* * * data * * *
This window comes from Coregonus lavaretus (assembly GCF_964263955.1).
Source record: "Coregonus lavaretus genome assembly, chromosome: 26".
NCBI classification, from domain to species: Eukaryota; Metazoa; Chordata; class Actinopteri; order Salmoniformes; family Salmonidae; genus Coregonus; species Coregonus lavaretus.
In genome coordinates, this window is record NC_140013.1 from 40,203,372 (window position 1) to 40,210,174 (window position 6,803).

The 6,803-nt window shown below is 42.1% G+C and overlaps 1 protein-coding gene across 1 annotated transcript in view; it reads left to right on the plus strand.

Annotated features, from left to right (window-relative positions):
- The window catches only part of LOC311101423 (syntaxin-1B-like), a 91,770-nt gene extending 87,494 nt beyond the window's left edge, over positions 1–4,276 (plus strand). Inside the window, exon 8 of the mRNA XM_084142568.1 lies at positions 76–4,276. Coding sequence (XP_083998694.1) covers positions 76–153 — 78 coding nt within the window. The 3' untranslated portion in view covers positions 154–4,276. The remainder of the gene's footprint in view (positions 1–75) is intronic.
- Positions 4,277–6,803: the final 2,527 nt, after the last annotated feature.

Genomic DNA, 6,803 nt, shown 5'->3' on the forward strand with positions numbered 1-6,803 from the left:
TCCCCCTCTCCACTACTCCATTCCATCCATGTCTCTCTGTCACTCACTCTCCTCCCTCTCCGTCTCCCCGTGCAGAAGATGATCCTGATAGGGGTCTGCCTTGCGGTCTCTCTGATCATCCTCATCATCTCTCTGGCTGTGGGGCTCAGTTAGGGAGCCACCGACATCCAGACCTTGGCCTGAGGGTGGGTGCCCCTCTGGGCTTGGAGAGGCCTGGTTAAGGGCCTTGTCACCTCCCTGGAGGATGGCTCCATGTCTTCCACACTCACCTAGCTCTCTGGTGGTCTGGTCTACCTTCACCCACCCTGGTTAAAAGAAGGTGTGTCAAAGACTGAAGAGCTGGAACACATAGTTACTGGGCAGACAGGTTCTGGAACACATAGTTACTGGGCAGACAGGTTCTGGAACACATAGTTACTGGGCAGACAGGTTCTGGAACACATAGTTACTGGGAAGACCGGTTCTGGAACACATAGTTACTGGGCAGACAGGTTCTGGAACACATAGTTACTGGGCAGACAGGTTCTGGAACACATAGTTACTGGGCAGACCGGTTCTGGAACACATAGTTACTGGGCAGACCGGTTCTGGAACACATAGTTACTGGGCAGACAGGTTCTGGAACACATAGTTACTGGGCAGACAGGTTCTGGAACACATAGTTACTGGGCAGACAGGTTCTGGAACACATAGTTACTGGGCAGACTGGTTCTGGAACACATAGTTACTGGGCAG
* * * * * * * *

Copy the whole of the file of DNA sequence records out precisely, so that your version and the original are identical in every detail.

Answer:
This window comes from Coregonus lavaretus (assembly GCF_964263955.1).
Source record: "Coregonus lavaretus genome assembly, chromosome: 26".
NCBI classification, from domain to species: Eukaryota; Metazoa; Chordata; class Actinopteri; order Salmoniformes; family Salmonidae; genus Coregonus; species Coregonus lavaretus.
In genome coordinates, this window is record NC_140013.1 from 40,203,372 (window position 1) to 40,210,174 (window position 6,803).

The 6,803-nt window shown below is 42.1% G+C and overlaps 1 protein-coding gene across 1 annotated transcript in view; it reads left to right on the plus strand.

Annotated features, from left to right (window-relative positions):
- The window catches only part of LOC311101423 (syntaxin-1B-like), a 91,770-nt gene extending 87,494 nt beyond the window's left edge, over positions 1–4,276 (plus strand). Inside the window, exon 8 of the mRNA XM_084142568.1 lies at positions 76–4,276. Coding sequence (XP_083998694.1) covers positions 76–153 — 78 coding nt within the window. The 3' untranslated portion in view covers positions 154–4,276. The remainder of the gene's footprint in view (positions 1–75) is intronic.
- Positions 4,277–6,803: the final 2,527 nt, after the last annotated feature.

Genomic DNA, 6,803 nt, shown 5'->3' on the forward strand with positions numbered 1-6,803 from the left:
TCCCCCTCTCCACTACTCCATTCCATCCATGTCTCTCTGTCACTCACTCTCCTCCCTCTCCGTCTCCCCGTGCAGAAGATGATCCTGATAGGGGTCTGCCTTGCGGTCTCTCTGATCATCCTCATCATCTCTCTGGCTGTGGGGCTCAGTTAGGGAGCCACCGACATCCAGACCTTGGCCTGAGGGTGGGTGCCCCTCTGGGCTTGGAGAGGCCTGGTTAAGGGCCTTGTCACCTCCCTGGAGGATGGCTCCATGTCTTCCACACTCACCTAGCTCTCTGGTGGTCTGGTCTACCTTCACCCACCCTGGTTAAAAGAAGGTGTGTCAAAGACTGAAGAGCTGGAACACATAGTTACTGGGCAGACAGGTTCTGGAACACATAGTTACTGGGCAGACAGGTTCTGGAACACATAGTTACTGGGCAGACAGGTTCTGGAACACATAGTTACTGGGAAGACCGGTTCTGGAACACATAGTTACTGGGCAGACAGGTTCTGGAACACATAGTTACTGGGCAGACAGGTTCTGGAACACATAGTTACTGGGCAGACCGGTTCTGGAACACATAGTTACTGGGCAGACCGGTTCTGGAACACATAGTTACTGGGCAGACAGGTTCTGGAACACATAGTTACTGGGCAGACAGGTTCTGGAACACATAGTTACTGGGCAGACAGGTTCTGGAACACATAGTTACTGGGCAGACTGGTTCTGGAACACATAGTTACTGGGCAG